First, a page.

Ismayilova was detained in December 2014 and later sentenced to 7 1/2 years in prison on charges that were widely seen as retaliation for her award-winning reporting on the wealth of Aliyev and his family.

Among her most notable investigations was that Aliyev's relatives personally profited in the construction of a $134 million concert hall, built for Baku's hosting of the 2012 Eurovision Song Contest.

Since her release in May 2016, she has continued to openly criticize corruption in Azerbaijan and conducted other journalistic investigations

With reporting by Mike Eckel in Washington

What coffee drink should a politically correct Russian choose?

That was a question spawned this week by Russian Prime Minister Dmitry Medvedev, who jokingly suggested that the name of the Americano -- a shot of espresso topped with hot water -- should be changed.

Wrapping up a meeting of the Eurasian Intergovernmental Council in Moscow on November 16, he praised his colleagues for constructive talks. In response, Belarusian Prime Minister Andrey Kabyakou said that "Eastern coffee" was of great help.

"Yes, but last time it wasn't Eastern coffee. [Kabyakou] says, 'Bring me an Americano,'" Medvedev responded.

"It's not politically correct. Let's rename it," he added.

A participant quickly suggested a more Russia-centric alternative: Rusiano. It's not clear from a video clip of the gathering who made the remark, but Russian media attributed it to Medvedev.

It didn’t take long for Russian cafes and restaurants to follow Medvedev's advice. The following day, a Moscow cafe began offering both -- an Americano for 110 rubles and a Rusiano for 39 rubles.

Later, even the American fast-food chain Burger King got into the act. The state-owned RIA Novosti news agency that it would put the Russiano (with the extra 's') on the menu for two weeks and keep it there if there is demand from customers.

"Burger King listened to the advice of Prime Minister Dmitry Medvedev and renamed the Americano coffee," the company's press service in Russia told RIA Novosti on November 17. "Beginning today, the Russiano has appeared in some of our restaurants at the affordable price of 49 rubles."

Meanwhile, social-media users responded to the suggestion with a variety of jokes.Much of the mockery attributed the idea to rename the beverage Rusiano to Medvedev based on Russian media reports.

– One Rusiano, please.
– Maybe, Americano?
– You think it's better in America? The grass is always greener on the other side, friend. You are a Russophobe, of course, and I stay out of politics, personally

– Dmitry Anatolyevich [Medvedev], look at all the terrible things in the country: poor medical help, potholes everywhere, miserable pensions…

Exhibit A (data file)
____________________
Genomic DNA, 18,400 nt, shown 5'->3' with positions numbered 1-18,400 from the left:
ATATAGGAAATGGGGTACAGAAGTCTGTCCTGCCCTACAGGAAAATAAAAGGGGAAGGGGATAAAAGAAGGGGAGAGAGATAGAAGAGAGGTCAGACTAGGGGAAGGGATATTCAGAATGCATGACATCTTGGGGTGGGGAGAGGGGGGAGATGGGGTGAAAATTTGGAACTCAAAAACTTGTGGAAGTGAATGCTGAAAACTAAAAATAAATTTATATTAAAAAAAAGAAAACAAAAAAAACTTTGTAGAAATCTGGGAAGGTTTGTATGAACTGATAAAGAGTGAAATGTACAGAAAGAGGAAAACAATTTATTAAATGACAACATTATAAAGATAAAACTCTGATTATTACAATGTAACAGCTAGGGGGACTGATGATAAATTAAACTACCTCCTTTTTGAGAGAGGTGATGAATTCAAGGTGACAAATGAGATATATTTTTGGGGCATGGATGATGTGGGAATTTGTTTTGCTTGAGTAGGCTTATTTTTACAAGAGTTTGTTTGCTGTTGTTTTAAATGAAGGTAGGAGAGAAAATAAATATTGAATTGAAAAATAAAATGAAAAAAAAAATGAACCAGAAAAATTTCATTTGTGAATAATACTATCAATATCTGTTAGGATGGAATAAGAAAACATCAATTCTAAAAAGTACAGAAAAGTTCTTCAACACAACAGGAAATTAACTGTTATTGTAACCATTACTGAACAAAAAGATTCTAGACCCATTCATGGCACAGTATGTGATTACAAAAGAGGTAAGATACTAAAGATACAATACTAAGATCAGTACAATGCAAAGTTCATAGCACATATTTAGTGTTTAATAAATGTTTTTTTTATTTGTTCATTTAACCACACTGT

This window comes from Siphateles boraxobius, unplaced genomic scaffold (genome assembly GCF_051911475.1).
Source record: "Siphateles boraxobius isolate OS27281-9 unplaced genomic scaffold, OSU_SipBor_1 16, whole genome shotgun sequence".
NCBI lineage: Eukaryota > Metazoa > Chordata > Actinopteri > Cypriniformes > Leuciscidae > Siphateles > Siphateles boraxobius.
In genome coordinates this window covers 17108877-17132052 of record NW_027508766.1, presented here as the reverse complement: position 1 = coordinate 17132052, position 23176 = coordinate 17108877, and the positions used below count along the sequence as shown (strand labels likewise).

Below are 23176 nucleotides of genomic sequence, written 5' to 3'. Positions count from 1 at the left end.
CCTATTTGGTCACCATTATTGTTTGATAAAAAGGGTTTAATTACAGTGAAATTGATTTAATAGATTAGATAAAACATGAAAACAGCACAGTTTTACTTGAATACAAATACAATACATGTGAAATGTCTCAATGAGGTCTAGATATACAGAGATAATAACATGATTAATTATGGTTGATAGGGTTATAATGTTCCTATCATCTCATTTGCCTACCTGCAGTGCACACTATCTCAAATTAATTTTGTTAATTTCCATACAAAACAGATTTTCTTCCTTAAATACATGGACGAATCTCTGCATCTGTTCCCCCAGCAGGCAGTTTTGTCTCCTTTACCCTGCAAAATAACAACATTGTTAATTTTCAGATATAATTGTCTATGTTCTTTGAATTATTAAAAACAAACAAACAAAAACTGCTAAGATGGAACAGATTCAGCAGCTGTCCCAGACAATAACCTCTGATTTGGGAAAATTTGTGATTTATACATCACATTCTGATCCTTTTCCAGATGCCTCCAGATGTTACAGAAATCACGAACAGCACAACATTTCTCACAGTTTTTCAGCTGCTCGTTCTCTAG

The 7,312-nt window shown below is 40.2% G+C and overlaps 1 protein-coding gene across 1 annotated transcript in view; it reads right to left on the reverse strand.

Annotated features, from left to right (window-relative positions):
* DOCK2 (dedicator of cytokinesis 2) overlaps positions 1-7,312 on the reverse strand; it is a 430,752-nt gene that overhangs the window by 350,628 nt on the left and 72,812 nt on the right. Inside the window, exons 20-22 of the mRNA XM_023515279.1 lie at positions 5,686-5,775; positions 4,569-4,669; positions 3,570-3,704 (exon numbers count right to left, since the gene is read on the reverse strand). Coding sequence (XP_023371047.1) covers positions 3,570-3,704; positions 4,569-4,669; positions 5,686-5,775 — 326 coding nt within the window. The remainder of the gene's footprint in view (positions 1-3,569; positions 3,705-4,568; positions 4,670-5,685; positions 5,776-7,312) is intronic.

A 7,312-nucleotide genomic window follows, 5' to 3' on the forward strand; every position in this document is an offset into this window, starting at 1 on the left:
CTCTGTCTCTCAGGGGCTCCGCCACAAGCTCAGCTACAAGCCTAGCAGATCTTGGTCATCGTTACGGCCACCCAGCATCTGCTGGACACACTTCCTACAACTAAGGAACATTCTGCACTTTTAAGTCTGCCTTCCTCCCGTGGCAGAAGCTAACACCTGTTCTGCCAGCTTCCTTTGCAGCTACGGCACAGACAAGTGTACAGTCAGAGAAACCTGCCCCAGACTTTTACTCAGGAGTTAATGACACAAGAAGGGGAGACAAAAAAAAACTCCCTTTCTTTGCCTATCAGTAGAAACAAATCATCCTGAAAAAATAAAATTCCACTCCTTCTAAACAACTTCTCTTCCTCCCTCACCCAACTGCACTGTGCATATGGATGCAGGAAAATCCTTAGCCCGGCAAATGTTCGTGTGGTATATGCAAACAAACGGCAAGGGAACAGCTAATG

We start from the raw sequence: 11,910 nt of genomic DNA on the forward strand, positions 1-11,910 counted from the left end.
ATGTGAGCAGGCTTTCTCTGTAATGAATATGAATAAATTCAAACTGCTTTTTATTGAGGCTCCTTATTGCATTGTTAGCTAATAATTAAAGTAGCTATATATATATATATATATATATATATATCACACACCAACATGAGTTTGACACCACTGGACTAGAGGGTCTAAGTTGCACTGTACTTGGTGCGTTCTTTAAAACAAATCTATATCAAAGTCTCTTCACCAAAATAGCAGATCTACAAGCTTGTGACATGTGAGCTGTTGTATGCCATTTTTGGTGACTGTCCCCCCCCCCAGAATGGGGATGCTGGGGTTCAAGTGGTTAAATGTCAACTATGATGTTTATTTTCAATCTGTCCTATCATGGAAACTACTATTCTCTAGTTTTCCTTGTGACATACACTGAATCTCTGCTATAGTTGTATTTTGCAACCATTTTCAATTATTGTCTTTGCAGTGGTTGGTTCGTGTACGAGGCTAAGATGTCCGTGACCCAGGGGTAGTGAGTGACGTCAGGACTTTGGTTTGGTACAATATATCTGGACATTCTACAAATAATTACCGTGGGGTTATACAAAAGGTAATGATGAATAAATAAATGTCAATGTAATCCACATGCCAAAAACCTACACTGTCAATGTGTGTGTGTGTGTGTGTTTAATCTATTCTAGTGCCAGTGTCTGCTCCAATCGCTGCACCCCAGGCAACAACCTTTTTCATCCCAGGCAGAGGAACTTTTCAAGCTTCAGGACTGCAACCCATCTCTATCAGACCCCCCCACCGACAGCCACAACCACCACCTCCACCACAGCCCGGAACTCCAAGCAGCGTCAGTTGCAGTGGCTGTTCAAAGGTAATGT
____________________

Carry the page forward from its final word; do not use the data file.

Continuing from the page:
– Pensiano.

One user mocked Medvedev in connection with this week's arrest of Aleksei Ulyukaev, Russia's minister of economic development, on suspicion of taking a $2 million bribe. He was later dismissed by Russian President Vladimir Putin.

"In response to the arrest of his minister for a $2 million bribe, Medvedev suggested renaming Americano into Rusiano. Good," one user tweeted.

Others suggested that Medvedev should rename other things as well.

"'Given the futility of life and the gravity of the current situation, I suggest renaming espresso to depresso,' said Medvedev. And burst out crying."

"Medvedev suggested renaming Americano to Rusiano. They will also publish A Russian Tragedy by [American writer Theodor] Dreiser and TNT will show Russian History X," another user tweeted.

Even the fake Russian account of U.S. President-elect Donald Trump jumped on the bandwagon.

Lentach, a popular news group on VKontakte, went further, suggesting renaming other coffee drinks into Rusiano, CaPuttino, Represso, and Vatte (a reference to the word "vatnik," a traditional cotton-padded coat whose name has been widely used as a pejorative for staunch Russian supporters of Vladimir Putin).

This is not the first attempted purge of the Americano in the region.

In 2014, soon after Russia annexed the Ukrainian peninsula of Crimea, a local vending machine was photographed with the word "Rossiano" instead of Americano on it. Another coffee shop posted an announcement: "Attention! Due to the unstable geopolitical situation, we have no Americano. Ask for Crimean [coffee]."

NOTE: This story has been updated to reflect that video footage does not make it clear if Medvedev or another conference participant suggested Rusiano as an alternative.

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About This Blog

Written by RFE/RL editors and correspondents, Transmission serves up news, comment, and the odd silly dictator story. While our primary concern is with foreign policy, Transmission is also a place for the ideas -- some serious, some irreverent -- that bubble up from our bureaus. The name recognizes RFE/RL's role as a surrogate broadcaster to places without free media. You can write us at